What is Cardiac Catheterization?
Cardiac catheterization is a procedure used to diagnose and determine the best treatment for patients with various forms of heart disease. A catheterization
lab has specialized equipment that allows instant moving images of the heart. During the procedure, the patient is mildly sedated. A very thin plastic tube
(catheter) is guided through a leg or arm vein and up to the heart. Once the catheter is in place, the physician injects a dye to track blood flow while
cameras move around the chest area. The physician takes pictures of the arteries and the main pumping chamber to thoroughly map blood flow through the heart.
After the diagnostic catheterization test is complete, the cardiologist reviews the images to determine if there is a narrowing or blockage of vessels
requiring further treatment. The cardiologist then discusses the findings with the patient and presents further treatment options, if necessary. No treatment
may be necessary, the patient may need a change in medication, or a therapeutic interventional procedure or surgery may be required.
How to Prepare for Cardiac Catheterization
The following are general guidelines for how to prepare for a cardiac catheterization. Please check with your physician or contact the Cardiovascular Center
to confirm your individualized preparation plan.
- Do not eat or drink anything after midnight (sips of
water with medication are permissible).
- Most medications are safe to take before the
procedure, however check with your physician to confirm especially if you are
taking Coumadin, insulin or oral diabetic medication, or a diuretic.
- You should receive a phone call from a Cath Lab nurse
in the days before the procedure to confirm your appointment, answer any
questions you may have and to provide you with additional instructions if
- Please arrive and check in at the Cardiovascular
Center Reception Area at your designated appointment time. Click here for
- Your personal items will be stored in a locker,
however it is recommended to leave valuables at home.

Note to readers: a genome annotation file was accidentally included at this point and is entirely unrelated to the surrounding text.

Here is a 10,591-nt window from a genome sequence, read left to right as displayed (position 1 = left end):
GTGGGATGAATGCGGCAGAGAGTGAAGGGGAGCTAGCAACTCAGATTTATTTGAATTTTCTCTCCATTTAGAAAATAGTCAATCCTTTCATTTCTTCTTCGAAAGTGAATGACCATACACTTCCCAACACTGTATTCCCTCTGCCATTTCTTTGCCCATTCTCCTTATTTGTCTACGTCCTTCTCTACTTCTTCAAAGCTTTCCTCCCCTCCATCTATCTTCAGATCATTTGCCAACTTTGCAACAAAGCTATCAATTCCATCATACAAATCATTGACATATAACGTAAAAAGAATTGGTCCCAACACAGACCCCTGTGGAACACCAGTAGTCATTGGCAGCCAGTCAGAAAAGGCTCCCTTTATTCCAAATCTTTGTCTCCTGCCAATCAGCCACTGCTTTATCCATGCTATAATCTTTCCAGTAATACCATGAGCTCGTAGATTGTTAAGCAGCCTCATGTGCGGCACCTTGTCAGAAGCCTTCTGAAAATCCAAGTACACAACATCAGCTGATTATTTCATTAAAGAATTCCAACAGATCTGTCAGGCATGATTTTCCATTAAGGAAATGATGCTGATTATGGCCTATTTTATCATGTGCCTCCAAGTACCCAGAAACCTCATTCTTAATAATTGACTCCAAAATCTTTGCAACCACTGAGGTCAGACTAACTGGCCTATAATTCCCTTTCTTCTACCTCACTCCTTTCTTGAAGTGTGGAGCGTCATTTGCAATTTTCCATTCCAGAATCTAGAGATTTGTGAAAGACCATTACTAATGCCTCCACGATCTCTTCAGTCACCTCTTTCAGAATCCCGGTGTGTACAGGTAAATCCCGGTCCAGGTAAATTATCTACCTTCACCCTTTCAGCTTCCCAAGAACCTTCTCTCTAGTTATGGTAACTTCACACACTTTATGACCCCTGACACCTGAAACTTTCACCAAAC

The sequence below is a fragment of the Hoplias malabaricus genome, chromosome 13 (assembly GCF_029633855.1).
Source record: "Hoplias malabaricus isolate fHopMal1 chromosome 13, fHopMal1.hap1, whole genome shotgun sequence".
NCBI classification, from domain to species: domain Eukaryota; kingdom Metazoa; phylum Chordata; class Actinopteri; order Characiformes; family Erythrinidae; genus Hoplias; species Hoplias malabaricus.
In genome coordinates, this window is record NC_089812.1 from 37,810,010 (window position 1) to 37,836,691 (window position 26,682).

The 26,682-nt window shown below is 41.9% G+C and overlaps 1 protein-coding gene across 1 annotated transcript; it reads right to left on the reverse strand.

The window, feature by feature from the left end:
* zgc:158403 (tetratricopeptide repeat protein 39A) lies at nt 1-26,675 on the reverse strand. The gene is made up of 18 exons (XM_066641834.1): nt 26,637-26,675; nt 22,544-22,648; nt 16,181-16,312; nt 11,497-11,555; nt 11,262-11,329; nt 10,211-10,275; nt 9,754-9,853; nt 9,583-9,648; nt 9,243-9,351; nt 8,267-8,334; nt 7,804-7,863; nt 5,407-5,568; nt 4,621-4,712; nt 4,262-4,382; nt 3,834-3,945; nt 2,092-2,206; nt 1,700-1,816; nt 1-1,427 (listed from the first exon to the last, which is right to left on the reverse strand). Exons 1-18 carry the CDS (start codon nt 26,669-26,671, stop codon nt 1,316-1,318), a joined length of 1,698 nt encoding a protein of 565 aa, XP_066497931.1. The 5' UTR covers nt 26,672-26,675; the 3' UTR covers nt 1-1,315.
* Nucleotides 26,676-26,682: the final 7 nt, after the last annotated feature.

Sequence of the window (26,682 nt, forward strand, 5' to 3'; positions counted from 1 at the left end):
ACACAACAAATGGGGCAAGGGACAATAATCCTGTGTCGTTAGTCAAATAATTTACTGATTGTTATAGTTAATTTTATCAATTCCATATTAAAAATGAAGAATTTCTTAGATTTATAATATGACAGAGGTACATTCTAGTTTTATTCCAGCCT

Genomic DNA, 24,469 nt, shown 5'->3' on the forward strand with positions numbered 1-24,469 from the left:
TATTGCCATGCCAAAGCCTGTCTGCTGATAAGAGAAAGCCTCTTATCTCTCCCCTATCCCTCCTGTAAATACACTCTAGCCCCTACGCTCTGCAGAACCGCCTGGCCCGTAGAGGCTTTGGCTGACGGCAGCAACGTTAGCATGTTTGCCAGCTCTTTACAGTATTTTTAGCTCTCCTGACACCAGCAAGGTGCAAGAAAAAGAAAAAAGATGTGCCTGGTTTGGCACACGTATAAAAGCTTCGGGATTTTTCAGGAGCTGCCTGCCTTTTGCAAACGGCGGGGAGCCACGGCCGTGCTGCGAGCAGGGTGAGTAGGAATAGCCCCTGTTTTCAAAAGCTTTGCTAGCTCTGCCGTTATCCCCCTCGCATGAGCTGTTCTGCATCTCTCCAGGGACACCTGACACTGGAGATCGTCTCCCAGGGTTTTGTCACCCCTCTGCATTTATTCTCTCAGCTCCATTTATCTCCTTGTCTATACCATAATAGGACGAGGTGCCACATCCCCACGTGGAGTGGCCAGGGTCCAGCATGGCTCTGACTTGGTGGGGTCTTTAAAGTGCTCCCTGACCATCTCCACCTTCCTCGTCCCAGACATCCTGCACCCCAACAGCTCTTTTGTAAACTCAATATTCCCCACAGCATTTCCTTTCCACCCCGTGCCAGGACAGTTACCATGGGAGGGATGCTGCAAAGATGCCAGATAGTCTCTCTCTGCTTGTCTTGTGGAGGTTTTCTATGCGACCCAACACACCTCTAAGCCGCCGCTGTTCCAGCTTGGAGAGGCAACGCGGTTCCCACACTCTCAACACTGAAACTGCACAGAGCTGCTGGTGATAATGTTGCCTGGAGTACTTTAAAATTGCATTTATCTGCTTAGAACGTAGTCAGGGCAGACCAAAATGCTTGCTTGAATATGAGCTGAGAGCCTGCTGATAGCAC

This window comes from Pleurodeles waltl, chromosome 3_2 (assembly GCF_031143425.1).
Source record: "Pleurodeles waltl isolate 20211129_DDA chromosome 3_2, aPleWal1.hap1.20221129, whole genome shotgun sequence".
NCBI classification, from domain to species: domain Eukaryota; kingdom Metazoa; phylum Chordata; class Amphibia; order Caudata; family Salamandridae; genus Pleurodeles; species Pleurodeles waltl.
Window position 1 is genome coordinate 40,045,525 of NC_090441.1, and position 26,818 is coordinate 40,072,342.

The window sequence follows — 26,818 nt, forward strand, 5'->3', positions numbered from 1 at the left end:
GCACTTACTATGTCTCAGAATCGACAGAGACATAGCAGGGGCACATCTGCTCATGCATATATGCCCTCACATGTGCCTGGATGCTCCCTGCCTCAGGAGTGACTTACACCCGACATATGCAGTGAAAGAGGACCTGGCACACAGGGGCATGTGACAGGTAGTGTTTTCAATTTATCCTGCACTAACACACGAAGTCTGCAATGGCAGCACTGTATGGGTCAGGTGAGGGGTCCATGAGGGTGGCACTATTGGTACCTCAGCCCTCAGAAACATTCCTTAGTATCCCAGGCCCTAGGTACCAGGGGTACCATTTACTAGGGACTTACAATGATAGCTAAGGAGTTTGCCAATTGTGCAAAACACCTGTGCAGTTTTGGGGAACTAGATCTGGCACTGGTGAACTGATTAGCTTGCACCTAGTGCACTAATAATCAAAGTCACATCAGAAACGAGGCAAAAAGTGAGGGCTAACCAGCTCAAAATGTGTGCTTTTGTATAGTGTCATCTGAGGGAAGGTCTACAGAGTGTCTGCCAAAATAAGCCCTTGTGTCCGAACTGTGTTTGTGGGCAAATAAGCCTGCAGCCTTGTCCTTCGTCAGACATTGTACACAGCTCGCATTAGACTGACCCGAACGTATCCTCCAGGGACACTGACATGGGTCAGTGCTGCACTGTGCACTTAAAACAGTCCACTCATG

- Please ensure that you have a reliable ride home, you
will not be able to drive for 24 hours because you will be sedated during the
- Bring a list of the medications that you take and a list of any allergies to medications you may have.
What to Expect During the Procedure
Preparing you for the procedure…
- A registered nurse will greet you when you arrive to
the Cardiovascular Services Center
- You will be checked in and then brought to the
- You will be asked to remove your clothing and change
into a hospital gown. Your belongings will be stored in a safe locker
- You will lie on a stretcher and a nurse will take
your vital signs, insert an intravenous line in your arm, place you on a heart
monitor, and ask you several questions about your medical history.
- The doctor and/or nurse practitioner will also ask
you many questions about your medical history and will explain the risks and
benefits of the procedure and ask you to sign your name to consent for the
- The radiology technician will shave your groin area
- There may be several staff members involved in your
care at one time – we work together as a team to deliver the best care to our
patients. Please feel free to ask questions at anytime.
In the Cath
- Nurses will take you into the cath lab when your
preparation is complete.
- Once inside the cath lab you will notice several
different staff members in the room – these may include 1-2 registered nurses,
1-2 radiology technicians, and the cardiologist. You will notice that each
team member is wearing surgical hats, and masks to keep the room sterile and
also lead to protect themselves from repeated x-ray exposure.